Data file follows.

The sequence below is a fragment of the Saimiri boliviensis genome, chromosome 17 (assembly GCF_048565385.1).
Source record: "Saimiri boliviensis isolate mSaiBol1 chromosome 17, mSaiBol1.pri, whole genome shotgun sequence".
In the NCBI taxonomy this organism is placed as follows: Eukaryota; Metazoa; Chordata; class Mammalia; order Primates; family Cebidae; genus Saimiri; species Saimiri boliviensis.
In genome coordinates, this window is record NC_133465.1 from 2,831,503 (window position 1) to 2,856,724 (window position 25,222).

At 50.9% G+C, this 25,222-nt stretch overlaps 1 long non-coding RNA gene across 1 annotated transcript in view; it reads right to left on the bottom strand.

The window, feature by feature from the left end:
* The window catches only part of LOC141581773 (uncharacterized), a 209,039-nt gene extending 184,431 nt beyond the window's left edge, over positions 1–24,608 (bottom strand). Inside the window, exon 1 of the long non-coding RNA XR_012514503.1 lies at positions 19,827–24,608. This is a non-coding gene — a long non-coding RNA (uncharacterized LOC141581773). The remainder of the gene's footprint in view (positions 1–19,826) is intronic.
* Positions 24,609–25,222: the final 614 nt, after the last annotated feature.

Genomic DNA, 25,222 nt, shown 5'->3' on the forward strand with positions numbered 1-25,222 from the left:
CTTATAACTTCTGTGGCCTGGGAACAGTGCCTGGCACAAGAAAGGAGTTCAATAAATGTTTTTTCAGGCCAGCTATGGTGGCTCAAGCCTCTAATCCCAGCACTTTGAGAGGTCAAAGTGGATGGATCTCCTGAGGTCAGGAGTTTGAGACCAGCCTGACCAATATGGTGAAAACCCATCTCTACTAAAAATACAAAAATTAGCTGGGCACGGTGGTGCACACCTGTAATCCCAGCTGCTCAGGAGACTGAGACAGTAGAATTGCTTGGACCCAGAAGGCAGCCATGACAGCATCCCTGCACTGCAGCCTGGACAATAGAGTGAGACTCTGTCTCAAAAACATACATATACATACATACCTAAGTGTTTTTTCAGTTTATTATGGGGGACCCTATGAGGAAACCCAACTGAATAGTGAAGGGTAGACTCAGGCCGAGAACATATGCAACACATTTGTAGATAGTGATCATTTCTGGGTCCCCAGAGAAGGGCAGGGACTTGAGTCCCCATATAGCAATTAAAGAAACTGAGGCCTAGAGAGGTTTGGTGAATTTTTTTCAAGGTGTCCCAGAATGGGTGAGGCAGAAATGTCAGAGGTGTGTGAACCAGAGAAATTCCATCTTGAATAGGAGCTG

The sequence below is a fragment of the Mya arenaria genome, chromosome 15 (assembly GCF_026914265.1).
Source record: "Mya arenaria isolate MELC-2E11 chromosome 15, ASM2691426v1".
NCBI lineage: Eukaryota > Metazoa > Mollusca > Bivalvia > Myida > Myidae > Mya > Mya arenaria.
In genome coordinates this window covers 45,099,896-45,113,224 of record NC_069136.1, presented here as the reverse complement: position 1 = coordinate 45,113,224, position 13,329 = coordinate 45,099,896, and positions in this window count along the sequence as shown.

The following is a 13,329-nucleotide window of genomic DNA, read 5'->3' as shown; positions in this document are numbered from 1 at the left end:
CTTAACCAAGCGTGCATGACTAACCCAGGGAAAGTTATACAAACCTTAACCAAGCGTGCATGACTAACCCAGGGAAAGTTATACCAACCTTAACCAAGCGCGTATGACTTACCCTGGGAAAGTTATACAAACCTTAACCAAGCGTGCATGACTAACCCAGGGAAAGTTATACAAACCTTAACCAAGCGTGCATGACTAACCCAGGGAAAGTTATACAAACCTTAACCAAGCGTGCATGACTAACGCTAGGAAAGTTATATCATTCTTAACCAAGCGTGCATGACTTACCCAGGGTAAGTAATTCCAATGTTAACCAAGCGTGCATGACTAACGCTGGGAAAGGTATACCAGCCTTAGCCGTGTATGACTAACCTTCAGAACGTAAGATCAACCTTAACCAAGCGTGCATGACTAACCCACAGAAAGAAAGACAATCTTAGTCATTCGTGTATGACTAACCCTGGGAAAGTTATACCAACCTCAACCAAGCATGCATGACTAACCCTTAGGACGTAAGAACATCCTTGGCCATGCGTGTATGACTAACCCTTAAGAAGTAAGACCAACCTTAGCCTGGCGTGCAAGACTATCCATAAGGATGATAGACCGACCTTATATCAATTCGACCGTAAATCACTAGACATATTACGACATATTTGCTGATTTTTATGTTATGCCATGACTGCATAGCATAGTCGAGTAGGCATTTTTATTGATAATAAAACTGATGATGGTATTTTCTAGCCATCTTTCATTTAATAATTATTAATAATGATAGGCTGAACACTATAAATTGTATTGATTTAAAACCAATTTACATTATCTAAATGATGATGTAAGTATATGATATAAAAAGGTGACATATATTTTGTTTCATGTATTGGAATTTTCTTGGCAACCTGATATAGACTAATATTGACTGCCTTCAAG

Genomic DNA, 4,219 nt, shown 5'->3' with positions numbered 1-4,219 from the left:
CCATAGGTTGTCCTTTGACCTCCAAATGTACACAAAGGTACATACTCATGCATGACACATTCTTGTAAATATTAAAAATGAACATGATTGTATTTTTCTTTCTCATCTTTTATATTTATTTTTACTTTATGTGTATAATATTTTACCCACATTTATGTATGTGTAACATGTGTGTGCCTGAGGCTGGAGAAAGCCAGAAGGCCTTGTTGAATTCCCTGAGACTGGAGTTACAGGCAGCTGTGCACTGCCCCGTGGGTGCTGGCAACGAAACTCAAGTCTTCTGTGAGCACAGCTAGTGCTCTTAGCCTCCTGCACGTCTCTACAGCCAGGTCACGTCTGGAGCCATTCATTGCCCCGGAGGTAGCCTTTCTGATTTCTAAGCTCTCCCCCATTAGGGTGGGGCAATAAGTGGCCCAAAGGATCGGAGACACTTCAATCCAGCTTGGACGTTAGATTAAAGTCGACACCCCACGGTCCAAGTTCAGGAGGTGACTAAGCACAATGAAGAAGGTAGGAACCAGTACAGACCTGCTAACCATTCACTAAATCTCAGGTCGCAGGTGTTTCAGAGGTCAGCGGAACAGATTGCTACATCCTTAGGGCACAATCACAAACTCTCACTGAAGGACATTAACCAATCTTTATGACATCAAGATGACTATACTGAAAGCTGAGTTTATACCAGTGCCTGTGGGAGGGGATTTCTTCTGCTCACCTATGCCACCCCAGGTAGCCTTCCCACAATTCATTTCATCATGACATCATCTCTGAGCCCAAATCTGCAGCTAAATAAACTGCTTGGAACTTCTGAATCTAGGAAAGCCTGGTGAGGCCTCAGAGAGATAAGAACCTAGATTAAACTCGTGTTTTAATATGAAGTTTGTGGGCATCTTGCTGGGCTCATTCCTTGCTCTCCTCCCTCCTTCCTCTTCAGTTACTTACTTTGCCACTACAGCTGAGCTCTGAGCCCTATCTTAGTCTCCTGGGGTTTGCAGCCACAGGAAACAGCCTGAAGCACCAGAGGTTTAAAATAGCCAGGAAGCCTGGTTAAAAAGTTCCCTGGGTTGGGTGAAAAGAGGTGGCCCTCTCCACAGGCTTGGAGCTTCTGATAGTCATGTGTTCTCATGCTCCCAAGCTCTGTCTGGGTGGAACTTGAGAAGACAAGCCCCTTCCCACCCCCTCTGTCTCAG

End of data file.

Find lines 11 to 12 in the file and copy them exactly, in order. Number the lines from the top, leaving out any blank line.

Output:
The sequence below is a fragment of the Mya arenaria genome, chromosome 15 (assembly GCF_026914265.1).
Source record: "Mya arenaria isolate MELC-2E11 chromosome 15, ASM2691426v1".